Relational Approach

Therefore, such a psychological approach means that each individual has a strong self-interested impulse to be noticed. According to the psychologist, one of the most violent punishments is to become unnoticed by all the members of society. The relational approach to the concept of self involves both connection with others and motivation, as the self-esteem needs of oneself are integral for moving towards in life. Three main components of the relational self-esteem, such as I, me and self, were further elaborated by George Herbert Mead, who emphasized on people’s sense of self-developing through their membership of organised and cooperative communities.

Social Cognition Approach

Referring back to the self-esteem scale (RSES), Rosenberg significantly contributed to the social cognition approach to self-esteem, which implies people’s interpretation and analysis of the information about the social world. In such a case, the social world relates to the self, as well as other people and interrelationships with one another. The RSES was used extensively due to its straightforwardness and reliability and remained a standard measure of self-esteem that was considered as a cognitive attitude. Moreover, social cognitive studies demonstrated that self-esteem results vary according to the following factors, such as age, gender and cultural identity. As described by Mahendran (2015), the RSES scores were recorded low in childhood and adolescence, as well as in mid-life and further still in old age (p. 176). The RSES measures were noted to reach a peak in early adulthood; however, age disparities are ranging from 30 to 48 years old as a culminating point.

With regard to gender differences, females are believed to be more sensitive to low self-esteem than males, which is not properly examined yet. Mahendran provides the hypothesis created by Joseph and colleagues in 1992 that a female’s sense of self is directly influenced by their relationships with other people. Such an explanation links the social cognitive approach to the relational vision of self-esteem. At the same time, males are considered to be more individualistic, which excludes the impact of the interrelations with others on their self-esteem measures. It was concluded that male self-esteem arises through thinking about individuating achievements, which emphasizes the importance of feeling distinct in personal achievements for men and differs from the nature of high self-esteem indicators for women.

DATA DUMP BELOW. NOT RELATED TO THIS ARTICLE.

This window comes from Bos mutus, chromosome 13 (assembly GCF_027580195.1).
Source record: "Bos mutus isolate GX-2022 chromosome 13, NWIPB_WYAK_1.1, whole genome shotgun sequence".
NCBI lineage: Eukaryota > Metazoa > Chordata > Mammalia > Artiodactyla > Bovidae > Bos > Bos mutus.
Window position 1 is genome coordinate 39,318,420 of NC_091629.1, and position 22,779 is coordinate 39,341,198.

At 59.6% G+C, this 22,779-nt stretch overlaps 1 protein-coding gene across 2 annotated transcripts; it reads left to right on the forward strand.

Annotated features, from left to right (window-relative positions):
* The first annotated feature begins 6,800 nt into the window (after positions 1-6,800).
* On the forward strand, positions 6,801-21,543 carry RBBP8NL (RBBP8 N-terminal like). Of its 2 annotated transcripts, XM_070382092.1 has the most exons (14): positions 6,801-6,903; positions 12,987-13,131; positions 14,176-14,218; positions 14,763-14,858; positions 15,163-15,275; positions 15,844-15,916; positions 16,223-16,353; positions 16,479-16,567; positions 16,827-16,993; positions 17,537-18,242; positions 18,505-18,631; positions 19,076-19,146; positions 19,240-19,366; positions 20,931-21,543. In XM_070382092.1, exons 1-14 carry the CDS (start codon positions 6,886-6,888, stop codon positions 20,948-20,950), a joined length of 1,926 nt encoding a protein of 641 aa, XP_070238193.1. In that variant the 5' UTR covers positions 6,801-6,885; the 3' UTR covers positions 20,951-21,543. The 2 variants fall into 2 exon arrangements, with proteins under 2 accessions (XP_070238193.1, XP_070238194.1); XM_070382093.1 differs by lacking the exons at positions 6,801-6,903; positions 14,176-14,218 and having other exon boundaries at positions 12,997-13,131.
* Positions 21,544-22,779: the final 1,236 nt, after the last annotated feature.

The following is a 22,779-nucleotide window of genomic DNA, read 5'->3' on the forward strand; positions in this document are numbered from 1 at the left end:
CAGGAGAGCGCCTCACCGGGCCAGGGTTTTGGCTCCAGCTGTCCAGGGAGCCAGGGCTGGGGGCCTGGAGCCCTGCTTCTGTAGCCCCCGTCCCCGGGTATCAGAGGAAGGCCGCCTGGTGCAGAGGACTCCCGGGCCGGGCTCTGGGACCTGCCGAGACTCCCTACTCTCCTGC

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Together with two crucial components of the social cognitive approach to self-esteem, such as age and gender, culture also can be considered as a determining factor. It was examined that in cultures with a strong emphasis on fitting into the group, people prone to assess themselves with a lower rate on the RSES. Therefore, the differences in self-evaluation are connected with the cultural distinctions that affect the rates of self-esteem. The studies show a difference between Japanese and American participants, where the Japanese have a lower mean RSES score than Americans. The American mean was 33.21, which was the highest measure comparing to all the 53 countries and the Japanese 25.50, “very close to the mid-point of the scale” (Mahendran, 2015, p. 177). The average RSES of the British was 30.55, which was similar to the European indicators.

Sociocultural Psychological Explanation of Self-Esteem